Polyamory in the News!
. . . by Alan M.

September 2, 2013

When an undercover reporter joins your local poly group

Soot (Australia)

How do you handle journalists? As a former alternative-newspaper reporter and editor, I've worked both sides of the relationship between reporters and their subjects. An article just out today in Australia points up the tension.

Veronica Fil
Soot is an edgy online magazine covering Australia's "music, pop culture, fashion, tech, art, literature, love and life." It takes its mission seriously: "We wanted to make sure quality and substance had a place online, just as it has been in print media for many years. [Internet] readers have been experiencing fatigue from too many sub-standard articles online. Soot’s aim is to change this."

Its occasional writer Veronica Fil became intrigued with the Melbourne poly community and wanted to see what it was really like. So, "to obtain a more thorough perspective, I went incognito"; she befriended a couple and went to a PolyVic meeting undercover. Then she wrote about what she heard and saw.

If you run a poly group, this could happen to you. Here is how to think about it, and how to defend against it should you feel the need.

First off, here's some of the article itself. It's not unflattering overall, just invasive.

Play nice and share: An introduction to polyamory

Veronica Fil explores the ins and outs of keeping multiple lovers and track[s] one couple’s journey as they experiment with poly life.

It was our second date, and as Tom knelt in close and told me he had something important to say, I thought we were about to kiss. Instead, he whispered, “Please don’t be angry, but I have a wife…and a baby. It’s OK though…We’re poly.”

Perhaps I should’ve walked away right then, but I didn’t. The idea was too intriguing, and I was desperate to know what this curious culture of “poly” (polyamory) entailed. So for the next few months, I followed Tom and his wife, Claire, as they began their life together as a non-monogamous couple — all from the safety of my computer screen.

...It’s hard to measure the number of individuals involved in polyamorous relationships in Australia and worldwide.... But judging by the poly community’s global reach (a quick Google search will put you in touch with your local enthusiast group almost anywhere in the world), it’s probably more common than you think.

Critics of poly argue that it’s unnatural, immoral, or just weird. Some believe that it’s an unstable environment to raise kids in, despite the fact that poly supporters take pride in being a “family-friendly” community. So to obtain a more thorough perspective, I went incognito and attended a local poly meet-up group I’d discovered online. It was here that I met Sacha — a petite, fiery-haired lesbian who, despite the extreme discomfort I expressed as she caressed my leg, was most obliging to answer my questions.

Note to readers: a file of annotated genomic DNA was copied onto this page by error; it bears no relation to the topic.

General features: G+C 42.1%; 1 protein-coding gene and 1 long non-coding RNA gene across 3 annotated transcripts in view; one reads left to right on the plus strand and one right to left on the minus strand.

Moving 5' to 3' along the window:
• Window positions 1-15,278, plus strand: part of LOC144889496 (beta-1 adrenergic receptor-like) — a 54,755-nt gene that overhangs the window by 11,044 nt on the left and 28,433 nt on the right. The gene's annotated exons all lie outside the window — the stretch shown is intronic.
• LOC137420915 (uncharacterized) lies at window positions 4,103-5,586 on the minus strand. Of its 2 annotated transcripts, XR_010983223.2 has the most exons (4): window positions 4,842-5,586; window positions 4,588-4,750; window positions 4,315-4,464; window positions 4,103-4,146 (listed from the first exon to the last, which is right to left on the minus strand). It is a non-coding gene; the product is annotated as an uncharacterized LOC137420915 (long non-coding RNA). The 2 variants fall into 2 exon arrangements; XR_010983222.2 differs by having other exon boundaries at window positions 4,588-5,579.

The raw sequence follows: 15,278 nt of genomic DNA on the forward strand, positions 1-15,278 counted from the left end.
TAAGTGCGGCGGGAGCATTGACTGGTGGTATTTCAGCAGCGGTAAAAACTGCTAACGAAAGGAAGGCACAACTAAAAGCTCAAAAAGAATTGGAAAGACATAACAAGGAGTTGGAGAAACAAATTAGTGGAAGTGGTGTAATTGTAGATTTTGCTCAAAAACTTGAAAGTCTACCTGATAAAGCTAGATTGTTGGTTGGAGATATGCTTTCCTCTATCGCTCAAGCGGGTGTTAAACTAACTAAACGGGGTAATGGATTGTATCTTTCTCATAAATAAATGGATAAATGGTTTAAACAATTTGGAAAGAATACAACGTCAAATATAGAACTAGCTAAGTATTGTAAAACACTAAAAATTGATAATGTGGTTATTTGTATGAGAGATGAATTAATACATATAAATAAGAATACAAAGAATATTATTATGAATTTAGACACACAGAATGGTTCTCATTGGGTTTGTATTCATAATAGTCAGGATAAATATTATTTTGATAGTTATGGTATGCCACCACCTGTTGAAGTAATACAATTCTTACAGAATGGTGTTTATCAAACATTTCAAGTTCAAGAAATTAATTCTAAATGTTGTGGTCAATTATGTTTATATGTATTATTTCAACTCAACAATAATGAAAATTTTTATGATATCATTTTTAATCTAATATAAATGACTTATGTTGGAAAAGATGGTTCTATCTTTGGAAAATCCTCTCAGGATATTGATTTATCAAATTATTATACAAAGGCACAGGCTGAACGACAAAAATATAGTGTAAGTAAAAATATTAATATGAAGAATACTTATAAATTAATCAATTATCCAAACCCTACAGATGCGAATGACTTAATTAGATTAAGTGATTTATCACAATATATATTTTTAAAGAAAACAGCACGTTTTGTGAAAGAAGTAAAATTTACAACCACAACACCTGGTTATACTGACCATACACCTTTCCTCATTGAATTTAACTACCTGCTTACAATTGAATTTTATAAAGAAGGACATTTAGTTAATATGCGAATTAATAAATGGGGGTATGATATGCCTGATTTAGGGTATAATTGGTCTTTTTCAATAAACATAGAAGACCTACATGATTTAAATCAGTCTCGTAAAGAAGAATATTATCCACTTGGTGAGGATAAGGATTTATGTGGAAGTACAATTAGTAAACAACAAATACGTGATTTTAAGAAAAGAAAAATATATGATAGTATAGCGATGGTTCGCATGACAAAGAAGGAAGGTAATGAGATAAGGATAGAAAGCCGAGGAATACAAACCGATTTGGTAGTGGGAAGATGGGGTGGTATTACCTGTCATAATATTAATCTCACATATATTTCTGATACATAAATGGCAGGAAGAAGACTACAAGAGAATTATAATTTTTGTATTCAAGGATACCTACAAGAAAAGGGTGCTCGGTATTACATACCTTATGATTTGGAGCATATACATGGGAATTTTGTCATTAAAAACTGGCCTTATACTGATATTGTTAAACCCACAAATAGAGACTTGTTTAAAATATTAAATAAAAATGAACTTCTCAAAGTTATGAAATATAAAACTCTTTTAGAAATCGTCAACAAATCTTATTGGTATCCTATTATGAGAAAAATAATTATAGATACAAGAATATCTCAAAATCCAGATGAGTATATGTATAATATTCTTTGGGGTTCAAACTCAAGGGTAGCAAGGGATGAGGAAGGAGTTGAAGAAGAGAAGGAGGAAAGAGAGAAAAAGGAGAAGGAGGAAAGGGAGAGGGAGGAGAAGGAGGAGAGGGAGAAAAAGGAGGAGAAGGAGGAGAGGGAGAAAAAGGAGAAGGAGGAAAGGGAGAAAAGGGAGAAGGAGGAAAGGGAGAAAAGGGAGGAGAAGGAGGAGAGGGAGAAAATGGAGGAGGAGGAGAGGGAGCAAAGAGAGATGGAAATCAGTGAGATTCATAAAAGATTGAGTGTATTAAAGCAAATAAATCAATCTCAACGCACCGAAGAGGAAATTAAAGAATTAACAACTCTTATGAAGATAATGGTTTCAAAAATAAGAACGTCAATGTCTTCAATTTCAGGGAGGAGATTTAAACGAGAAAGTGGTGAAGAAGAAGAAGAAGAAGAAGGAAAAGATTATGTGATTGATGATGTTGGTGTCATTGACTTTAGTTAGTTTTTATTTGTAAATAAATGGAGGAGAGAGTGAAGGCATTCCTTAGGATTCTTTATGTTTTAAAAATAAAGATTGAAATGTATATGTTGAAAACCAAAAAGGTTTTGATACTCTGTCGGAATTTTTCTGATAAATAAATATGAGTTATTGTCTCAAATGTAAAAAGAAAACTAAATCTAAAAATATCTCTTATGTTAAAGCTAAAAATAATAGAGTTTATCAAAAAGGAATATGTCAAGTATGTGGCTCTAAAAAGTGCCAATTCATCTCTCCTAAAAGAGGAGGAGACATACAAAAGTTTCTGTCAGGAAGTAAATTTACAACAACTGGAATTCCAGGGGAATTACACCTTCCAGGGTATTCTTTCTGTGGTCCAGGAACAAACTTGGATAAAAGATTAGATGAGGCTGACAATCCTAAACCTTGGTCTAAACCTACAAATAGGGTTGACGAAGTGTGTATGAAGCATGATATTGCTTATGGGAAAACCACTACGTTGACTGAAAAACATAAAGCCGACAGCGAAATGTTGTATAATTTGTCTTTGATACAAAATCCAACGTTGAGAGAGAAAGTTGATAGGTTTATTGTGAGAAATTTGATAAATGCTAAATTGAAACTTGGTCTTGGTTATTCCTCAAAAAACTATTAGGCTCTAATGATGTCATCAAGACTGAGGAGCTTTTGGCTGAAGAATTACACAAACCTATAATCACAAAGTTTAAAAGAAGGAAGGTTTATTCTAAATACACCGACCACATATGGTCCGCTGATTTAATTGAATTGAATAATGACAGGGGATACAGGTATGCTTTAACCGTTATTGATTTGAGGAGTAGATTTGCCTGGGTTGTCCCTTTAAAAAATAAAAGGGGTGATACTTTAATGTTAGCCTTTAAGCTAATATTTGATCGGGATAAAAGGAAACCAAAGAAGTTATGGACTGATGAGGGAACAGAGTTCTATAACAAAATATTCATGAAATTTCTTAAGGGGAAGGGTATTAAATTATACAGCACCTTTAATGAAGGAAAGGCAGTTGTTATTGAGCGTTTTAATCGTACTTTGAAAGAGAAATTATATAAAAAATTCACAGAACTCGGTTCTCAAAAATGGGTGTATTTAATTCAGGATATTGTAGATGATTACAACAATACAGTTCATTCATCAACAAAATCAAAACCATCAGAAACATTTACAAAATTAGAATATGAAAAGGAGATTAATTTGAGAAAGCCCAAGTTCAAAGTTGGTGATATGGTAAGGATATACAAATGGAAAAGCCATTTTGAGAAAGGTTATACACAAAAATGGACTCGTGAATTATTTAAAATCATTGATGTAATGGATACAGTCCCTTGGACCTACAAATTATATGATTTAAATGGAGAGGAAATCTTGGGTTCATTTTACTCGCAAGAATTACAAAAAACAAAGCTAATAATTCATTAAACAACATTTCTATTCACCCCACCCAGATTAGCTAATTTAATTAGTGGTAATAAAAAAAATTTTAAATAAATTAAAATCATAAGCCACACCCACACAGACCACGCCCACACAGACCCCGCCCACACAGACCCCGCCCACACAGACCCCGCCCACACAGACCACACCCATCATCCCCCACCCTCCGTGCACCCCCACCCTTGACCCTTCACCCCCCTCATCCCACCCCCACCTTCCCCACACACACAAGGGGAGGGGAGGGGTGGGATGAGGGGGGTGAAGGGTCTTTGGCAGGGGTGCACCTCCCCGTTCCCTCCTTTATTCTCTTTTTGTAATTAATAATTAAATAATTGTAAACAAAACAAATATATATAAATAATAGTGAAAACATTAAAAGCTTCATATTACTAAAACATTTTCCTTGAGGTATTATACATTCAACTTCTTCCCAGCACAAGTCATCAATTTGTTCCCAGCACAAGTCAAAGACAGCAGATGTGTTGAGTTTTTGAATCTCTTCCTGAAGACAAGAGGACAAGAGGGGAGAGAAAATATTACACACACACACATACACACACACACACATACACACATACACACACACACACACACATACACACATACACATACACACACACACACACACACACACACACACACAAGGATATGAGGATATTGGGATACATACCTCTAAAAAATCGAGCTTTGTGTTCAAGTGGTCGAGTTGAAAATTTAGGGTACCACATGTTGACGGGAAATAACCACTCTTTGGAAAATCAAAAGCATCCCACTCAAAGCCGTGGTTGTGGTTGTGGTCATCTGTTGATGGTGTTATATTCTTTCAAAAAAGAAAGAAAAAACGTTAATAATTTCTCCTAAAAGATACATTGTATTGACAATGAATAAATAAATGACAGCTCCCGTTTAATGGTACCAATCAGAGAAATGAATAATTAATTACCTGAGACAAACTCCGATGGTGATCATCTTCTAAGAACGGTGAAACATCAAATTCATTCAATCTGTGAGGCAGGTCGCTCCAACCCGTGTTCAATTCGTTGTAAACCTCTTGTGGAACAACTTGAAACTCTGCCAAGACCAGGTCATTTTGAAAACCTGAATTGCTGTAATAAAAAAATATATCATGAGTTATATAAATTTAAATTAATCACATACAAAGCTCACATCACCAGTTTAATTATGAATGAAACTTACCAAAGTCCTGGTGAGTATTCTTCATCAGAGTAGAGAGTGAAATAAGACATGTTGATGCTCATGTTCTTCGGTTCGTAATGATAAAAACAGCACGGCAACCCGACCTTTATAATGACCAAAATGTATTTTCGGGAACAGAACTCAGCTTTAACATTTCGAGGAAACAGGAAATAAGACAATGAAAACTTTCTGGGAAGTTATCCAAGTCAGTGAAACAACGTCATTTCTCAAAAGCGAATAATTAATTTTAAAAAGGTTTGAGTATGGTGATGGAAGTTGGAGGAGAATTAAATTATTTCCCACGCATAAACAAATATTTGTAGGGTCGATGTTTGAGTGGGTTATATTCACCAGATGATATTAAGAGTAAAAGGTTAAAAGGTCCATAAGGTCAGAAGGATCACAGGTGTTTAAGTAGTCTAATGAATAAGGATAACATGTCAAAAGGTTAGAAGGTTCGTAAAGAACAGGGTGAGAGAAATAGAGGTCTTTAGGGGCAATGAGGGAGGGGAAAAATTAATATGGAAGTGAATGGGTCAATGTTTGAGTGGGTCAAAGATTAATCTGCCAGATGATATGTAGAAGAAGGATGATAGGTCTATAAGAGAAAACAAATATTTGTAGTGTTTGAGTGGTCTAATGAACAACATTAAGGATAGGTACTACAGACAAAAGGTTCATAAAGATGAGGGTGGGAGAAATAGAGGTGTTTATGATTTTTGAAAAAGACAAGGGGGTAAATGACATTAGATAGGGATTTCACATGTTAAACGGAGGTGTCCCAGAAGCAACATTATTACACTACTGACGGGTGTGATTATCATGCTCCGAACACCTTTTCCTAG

Sacha had been enjoying a polyamorous relationship for the past five years. “You know, it’s no more difficult than having a gay parent, a single parent. Poly’s not this sleazy, cult-like thing. It’s about forming caring relationships. If your kid grows up in that kind of household, how can it be a bad thing?”

It’s this kind of rationalisation that piqued my curiosity about relationship longevity within the poly community....

Meanwhile, I was still receiving emails from Tom and his wife Claire, reporting on their poly progress and encouraging me to stop by for dinner and “some fun”.

“My wife’s still taking a while to be convinced…but she knows it’s better than me cheating,” Tom wrote during week one, referring to his reluctant but supportive spouse. He went on to describe their first, awkward threesome – clumsy, fumbling hands; confusion as to stick what in where, narrowly avoiding injury.

By week four, the recounts had become breathtakingly graphic....

...My online interactions with Tom and Claire showed me that personally, poly is not for me — I’m far too jealous and hesitate at the thought of sharing a meal, let alone a partner.... Rather than a relationship, it felt like a religious conversion. This is only one example of poly life, and certainly not indicative of the experiences of the broader poly community — but for me, the whole situation felt unsexy.

...I would have been entirely happy to have an affair with Tom. I just didn’t want to share.

Read the whole article (September 2, 2013).

Are you outraged? I suggest you calm down.

As long as the writer didn't reveal the identities of private figures and/or cause them damage, reporting undercover is legitimate and essential to a free society, and the right to do it is crucial. Even if it upsets people. Freedom to investigate and report on what's really happening, rather than only what spokespeople choose to tell the media, is essential to civil society. Here in the US, state legislatures that are controlled by the meat industry are passing laws making it a felony punishable by years in prison to photograph conditions on a farm or feedlot (see "ag gag"). If you object to these laws, you have to accept that it's legitimate to go undercover to report on other topics too.